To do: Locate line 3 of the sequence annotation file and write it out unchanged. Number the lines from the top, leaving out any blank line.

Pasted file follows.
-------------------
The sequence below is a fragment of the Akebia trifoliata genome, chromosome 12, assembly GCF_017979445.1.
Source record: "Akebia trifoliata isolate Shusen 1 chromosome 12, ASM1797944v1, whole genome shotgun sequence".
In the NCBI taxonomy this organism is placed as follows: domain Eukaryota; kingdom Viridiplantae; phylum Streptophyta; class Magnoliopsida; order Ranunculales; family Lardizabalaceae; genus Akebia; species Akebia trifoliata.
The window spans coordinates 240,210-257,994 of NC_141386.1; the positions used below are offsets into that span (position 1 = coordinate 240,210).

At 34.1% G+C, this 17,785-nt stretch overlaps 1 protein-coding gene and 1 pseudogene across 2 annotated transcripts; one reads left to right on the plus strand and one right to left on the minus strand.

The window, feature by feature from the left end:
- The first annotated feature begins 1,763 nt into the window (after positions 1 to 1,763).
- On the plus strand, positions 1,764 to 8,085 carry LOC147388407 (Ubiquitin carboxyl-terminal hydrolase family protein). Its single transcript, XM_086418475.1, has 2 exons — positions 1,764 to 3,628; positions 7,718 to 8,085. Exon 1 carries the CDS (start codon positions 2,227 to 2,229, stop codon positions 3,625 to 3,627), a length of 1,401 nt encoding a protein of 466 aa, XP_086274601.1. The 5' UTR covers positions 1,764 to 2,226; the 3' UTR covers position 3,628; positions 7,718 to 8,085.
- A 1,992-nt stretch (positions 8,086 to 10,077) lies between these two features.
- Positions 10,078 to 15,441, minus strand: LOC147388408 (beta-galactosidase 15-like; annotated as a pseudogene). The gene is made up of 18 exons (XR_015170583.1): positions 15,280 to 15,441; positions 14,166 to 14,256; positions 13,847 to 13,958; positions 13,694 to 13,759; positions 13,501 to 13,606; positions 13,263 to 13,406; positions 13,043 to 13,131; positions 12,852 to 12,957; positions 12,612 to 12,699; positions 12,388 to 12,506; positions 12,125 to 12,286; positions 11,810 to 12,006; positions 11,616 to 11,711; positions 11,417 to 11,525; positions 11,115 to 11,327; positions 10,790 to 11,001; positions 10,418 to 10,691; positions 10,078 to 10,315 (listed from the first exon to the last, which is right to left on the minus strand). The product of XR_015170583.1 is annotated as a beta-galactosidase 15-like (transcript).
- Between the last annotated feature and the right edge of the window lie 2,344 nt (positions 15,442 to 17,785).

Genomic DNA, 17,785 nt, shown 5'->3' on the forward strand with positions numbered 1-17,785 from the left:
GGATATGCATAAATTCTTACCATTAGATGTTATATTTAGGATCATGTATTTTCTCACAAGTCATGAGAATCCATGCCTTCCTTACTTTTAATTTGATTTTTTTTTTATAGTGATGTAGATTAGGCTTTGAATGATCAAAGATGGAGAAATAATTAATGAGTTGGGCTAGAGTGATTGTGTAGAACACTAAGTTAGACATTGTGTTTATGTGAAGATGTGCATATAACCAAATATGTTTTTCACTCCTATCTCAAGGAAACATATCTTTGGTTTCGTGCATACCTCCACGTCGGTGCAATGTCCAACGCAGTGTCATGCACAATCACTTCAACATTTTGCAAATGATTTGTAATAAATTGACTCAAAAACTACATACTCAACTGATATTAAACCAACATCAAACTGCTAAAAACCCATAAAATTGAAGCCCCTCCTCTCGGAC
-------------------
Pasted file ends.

In the NCBI taxonomy this organism is placed as follows: domain Eukaryota; kingdom Viridiplantae; phylum Streptophyta; class Magnoliopsida; order Ranunculales; family Lardizabalaceae; genus Akebia; species Akebia trifoliata.